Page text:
Too bad that stackoverflow doesn't allow me to accept my own answer...

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There is a caveat to this: ApplicationEngines/servlet containers like tomcat and JBoss have hierarchical class loaders. Getting the system class loader will not do.

The way Tomcat works (things may have changed, but my current experience doesn't lead me to believe otherwise) but each application context has it's own class loader so that classes for application 'foo' don't collide with classes for application 'fooV2'

Just as an example. If all the classes got munged into one uber class context then you would have no idea if you were using classes appropriate for version 1 or version 2.

In addition, each one needs access to system classes like java.lang.String. This is the hierarchy. It checks the local app context first and moves it's way up (this is my current situation BTW).

To manage this, a better approach would be: this.getClass().getClassloader()

In my case I have a webservice that needs to do self-discovery on some modules and they obviously reside in 'this' webservice context or the system context. By doing the above I get to check both. By just getting the system classloader I don't get access to any of the application classes (and thus my resources are null).

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It's funny that this question comes up every once in a while. The problem is that this keyword would have been more appropriately named "namespace". The Java package does not delineate a concrete container that holds all the classes in the package at any one time. It simply defines a token that classes can use to declare that they are a member of that package. You'd have to search through the entire classpath (as another reply indicated) to determine all the classes in a package.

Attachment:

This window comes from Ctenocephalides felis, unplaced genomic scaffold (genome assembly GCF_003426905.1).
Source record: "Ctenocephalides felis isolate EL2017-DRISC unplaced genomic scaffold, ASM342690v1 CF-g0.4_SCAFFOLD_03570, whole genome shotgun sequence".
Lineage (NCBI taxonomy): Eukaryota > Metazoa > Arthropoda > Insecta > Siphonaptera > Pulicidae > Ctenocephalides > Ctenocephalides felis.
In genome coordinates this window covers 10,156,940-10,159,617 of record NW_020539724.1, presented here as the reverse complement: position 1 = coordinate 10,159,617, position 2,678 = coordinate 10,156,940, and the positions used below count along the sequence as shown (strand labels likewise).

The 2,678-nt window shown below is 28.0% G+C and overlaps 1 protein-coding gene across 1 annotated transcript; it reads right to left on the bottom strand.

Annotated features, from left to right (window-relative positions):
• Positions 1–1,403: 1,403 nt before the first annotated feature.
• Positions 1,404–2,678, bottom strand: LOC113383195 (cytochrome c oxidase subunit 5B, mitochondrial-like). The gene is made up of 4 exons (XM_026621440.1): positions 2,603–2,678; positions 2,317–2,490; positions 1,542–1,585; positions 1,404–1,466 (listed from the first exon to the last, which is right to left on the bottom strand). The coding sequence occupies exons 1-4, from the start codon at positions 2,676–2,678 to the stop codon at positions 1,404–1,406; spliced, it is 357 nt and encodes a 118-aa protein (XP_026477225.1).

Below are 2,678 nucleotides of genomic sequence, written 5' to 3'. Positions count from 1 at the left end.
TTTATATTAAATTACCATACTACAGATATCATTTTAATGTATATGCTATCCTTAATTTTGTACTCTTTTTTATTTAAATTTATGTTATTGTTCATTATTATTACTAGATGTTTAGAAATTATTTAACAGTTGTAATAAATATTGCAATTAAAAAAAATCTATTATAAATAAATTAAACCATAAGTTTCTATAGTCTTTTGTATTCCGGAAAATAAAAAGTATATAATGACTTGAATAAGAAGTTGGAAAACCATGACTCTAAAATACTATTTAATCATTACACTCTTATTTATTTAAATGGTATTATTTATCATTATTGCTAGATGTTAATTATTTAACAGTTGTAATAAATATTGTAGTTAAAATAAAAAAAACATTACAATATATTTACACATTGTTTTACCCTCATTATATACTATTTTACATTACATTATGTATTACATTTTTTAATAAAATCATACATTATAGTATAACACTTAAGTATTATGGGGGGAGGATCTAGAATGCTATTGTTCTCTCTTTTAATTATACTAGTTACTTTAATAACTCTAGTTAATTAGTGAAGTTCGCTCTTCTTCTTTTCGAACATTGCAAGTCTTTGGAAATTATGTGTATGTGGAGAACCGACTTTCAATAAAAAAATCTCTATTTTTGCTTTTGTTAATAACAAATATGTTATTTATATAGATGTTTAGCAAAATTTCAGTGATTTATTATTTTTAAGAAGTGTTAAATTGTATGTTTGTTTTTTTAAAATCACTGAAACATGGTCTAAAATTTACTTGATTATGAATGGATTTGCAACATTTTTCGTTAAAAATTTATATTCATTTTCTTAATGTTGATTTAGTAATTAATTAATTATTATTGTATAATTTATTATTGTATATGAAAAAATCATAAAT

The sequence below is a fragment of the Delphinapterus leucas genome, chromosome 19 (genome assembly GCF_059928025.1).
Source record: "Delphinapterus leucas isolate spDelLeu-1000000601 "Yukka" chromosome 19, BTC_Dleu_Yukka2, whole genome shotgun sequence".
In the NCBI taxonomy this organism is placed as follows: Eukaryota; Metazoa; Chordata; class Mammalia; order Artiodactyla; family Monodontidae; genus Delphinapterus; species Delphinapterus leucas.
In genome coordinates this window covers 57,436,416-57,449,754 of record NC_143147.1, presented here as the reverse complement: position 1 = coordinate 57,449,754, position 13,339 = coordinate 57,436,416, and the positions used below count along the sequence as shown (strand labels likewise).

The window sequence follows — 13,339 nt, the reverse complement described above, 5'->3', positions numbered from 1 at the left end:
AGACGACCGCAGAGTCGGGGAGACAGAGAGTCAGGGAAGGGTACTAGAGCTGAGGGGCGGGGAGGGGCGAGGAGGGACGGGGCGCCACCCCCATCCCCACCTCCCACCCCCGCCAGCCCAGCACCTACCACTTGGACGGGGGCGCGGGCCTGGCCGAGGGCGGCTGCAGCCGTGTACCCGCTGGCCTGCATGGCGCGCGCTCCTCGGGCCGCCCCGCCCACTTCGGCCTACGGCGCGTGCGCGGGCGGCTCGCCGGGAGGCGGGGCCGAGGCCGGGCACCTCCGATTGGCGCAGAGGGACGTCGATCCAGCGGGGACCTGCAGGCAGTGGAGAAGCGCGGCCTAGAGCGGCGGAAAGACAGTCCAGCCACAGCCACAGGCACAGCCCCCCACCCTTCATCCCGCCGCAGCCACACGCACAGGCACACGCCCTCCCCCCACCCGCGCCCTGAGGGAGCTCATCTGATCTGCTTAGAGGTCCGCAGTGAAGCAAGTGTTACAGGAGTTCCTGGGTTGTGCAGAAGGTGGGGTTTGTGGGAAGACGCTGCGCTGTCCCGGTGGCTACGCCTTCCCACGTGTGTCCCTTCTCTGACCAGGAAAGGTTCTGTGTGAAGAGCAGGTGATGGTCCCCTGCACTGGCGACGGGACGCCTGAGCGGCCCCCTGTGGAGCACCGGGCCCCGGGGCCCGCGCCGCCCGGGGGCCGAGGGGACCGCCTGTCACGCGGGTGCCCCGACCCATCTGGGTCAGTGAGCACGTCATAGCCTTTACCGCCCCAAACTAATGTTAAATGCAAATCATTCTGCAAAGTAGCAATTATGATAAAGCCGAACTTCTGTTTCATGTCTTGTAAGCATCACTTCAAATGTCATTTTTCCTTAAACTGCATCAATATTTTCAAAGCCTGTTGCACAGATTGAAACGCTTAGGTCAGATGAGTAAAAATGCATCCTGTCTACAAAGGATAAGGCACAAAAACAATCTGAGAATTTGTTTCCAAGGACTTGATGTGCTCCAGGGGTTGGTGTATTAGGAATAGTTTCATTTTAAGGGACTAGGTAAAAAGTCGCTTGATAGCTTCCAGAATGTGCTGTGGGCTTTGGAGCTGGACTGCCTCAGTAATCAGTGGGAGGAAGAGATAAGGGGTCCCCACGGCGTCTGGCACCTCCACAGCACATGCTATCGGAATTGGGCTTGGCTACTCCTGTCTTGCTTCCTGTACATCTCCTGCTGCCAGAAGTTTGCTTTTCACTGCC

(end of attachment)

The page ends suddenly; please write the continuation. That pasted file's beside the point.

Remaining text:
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You cannot. Why? Because Java classes are loaded dynamically from the class path.

There is no such thing as "the complete set of classes in a package". At any time, you or any other application could create new files in the classpath and then load them.

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Look at what java.net.URLClassLoader is doing. It never enumerates classes, it just tries to find classes when asked for one. If you want to enumerate the classes, then you will need to get the classpath, split it into directories and jar files. Scan the directories (and their subdirectories) and jar files for files with the name *.class.

It may be worth looking at open source projects which seem to do the enumeration you want (like Eclipse) for inspiration.